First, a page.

Drones, Oculus, WhatsApp & the Future of Communication
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playing hardcore video games or controlling iPads on Segways. It is about, to steal a phrase from Nokia, “connecting people.”
The real reason to acquire Oculus is to attract the best and the brightest to Facebook to work on cutting-edge technology. Whether the team comes up with anything that would appeal to the masses doesn’t matter. The Oculus team can be the breeding ground and focus point for hardware inside Facebook.
Think about what the Xbox did for Microsoft. Talent from that team helped spawn the Kinect, the Courier, and the Surface. Research from Oculus will be the foundation for set-top boxes, wearables, augmented-reality glasses, phones, and more. It’s not the first time Facebook has done this. To build Paper, Facebook took top talent from Gowalla, Tweetie, iBooks, and Push Pop Play.
The last thing needed for a full-blown telco is the service. Enter WhatsApp. WhatsApp is the evolution of communication in the mobile app era. The iPhone made phones much more than calling and SMS. In much the same way, the next-generation of telco is no longer about voice and text exchange.
Will WhatsApp replace Facebook? Not necessarily. It won’t replace Paper, Instagram, or the core Facebook experience. In the long run, these services will be channels. In much the same way, we have ESPN, HBO, PBS, and Cartoon Network. Each service Facebook provides a different stream of content and interaction.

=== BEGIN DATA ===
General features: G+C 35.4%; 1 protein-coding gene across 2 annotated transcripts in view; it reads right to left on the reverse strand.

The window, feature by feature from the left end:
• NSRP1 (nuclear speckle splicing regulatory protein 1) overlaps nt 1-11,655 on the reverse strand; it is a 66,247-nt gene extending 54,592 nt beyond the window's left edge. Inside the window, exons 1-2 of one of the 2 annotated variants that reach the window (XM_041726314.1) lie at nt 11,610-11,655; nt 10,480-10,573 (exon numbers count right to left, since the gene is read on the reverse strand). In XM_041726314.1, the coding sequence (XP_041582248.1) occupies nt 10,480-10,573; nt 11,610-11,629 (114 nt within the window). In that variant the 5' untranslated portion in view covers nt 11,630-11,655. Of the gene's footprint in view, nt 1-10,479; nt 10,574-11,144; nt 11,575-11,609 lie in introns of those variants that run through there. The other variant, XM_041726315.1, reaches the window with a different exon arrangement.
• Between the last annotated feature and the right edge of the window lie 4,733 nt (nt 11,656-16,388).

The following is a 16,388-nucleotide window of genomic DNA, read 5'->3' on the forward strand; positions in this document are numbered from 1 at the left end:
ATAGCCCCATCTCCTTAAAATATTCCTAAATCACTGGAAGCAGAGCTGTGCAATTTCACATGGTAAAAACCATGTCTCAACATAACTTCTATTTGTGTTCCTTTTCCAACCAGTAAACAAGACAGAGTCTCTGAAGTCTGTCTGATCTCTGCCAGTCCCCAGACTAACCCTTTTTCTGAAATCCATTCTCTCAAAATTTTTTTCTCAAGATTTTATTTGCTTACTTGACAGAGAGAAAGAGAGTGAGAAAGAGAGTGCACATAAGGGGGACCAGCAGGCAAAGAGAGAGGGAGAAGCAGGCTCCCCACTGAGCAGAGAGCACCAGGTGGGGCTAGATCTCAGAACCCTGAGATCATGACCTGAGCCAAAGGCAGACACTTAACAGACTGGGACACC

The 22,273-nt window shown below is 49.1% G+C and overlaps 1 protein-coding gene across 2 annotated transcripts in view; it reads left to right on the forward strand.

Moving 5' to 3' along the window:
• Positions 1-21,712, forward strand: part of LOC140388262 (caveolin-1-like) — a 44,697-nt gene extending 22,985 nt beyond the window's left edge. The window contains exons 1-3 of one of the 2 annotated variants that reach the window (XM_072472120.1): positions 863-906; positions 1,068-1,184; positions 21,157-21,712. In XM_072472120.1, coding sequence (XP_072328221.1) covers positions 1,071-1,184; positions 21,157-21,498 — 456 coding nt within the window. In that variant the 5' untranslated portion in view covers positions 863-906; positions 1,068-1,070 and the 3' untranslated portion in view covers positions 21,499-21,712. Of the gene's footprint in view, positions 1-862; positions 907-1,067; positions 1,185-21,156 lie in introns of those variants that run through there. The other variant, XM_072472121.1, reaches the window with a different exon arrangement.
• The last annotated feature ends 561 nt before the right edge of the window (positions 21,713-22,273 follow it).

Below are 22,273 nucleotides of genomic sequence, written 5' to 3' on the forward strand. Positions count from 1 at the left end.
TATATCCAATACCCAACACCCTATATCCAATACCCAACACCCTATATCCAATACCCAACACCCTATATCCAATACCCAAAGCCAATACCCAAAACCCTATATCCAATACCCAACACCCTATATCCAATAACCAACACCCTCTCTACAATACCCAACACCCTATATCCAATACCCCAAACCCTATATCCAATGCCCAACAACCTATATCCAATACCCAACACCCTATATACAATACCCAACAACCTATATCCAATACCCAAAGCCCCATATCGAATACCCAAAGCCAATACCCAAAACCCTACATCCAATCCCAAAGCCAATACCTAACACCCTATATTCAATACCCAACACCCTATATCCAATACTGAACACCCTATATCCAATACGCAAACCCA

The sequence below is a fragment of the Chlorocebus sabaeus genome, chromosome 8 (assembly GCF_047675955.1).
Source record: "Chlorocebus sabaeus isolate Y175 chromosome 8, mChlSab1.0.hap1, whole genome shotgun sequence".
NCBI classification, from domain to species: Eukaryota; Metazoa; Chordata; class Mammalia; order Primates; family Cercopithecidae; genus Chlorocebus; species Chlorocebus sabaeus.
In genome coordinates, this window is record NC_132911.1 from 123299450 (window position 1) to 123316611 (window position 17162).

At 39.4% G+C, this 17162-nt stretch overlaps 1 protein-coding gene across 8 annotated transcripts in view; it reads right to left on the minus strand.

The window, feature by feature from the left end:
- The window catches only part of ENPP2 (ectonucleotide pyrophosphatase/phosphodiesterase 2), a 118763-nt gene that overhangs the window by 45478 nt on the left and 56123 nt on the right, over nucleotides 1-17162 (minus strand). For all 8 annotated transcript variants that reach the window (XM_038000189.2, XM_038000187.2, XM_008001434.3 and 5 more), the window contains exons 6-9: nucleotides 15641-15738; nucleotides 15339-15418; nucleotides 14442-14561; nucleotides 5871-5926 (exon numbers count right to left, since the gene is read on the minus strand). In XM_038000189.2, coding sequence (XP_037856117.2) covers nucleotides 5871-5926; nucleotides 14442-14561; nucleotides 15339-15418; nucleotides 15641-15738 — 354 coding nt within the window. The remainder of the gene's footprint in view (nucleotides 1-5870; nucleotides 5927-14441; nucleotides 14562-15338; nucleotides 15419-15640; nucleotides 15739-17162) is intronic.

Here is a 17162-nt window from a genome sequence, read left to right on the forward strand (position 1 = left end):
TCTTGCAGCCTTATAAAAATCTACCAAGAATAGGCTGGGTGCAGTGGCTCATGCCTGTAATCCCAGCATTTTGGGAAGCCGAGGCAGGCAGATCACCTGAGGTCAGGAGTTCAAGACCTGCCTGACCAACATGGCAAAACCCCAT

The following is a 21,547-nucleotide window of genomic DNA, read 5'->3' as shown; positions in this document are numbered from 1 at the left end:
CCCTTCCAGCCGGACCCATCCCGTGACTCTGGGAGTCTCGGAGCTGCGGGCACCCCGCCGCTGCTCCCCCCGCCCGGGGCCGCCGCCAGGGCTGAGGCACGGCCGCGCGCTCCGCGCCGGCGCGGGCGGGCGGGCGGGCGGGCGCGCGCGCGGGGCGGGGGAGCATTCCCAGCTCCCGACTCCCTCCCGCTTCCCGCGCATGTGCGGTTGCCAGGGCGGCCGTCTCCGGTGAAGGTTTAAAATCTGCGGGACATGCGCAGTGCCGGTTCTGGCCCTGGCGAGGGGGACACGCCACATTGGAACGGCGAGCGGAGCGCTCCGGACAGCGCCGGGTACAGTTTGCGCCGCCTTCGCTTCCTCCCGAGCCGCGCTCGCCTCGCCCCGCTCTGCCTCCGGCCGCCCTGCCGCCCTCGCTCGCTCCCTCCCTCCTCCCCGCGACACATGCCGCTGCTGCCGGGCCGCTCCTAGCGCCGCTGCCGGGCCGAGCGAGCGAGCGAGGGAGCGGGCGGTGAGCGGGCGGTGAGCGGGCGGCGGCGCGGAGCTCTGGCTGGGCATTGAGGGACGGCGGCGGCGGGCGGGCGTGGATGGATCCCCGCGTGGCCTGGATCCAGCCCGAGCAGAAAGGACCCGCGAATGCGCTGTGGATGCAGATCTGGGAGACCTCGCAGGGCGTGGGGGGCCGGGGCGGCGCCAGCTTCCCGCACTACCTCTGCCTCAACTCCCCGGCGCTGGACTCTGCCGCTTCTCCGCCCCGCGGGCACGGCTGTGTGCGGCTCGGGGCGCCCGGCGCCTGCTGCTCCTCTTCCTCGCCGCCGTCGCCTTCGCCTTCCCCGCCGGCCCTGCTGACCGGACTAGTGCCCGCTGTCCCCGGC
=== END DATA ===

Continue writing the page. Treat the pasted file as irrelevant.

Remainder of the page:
If the future of telecommunication is Google and Facebook, what will it look like? How will the future be any different? Well, it won’t change much. Human habits are hard to change. In some ways the user experience will be simpler. Contacting someone could be much more straight forward, where users only have to care about who they contact and not how they contact them. Much of the conversation around protocols such as LTE and Wi-Fi might go the way of the dodo, similar to how technology marketing used to focus on computer chips for sales. In other ways, there will be more options for interacting with people, as diverse as the sea of apps on app stores.
Remember, this is not the first time that Facebook and Google have been compared to telcos. We can see the outlines of the shadows of the strategy emerging from the darkness. If Internet companies are to be social utilities, then the entire philosophy of what they are leads to this ultimate conclusion. And what about the traditional telcos? It will be a game of margins until they are no longer needed. Net neutrality gave Internet companies a way to make profit and afford the resources to build a better foundation, one that doesn’t require traditional cables and towers.
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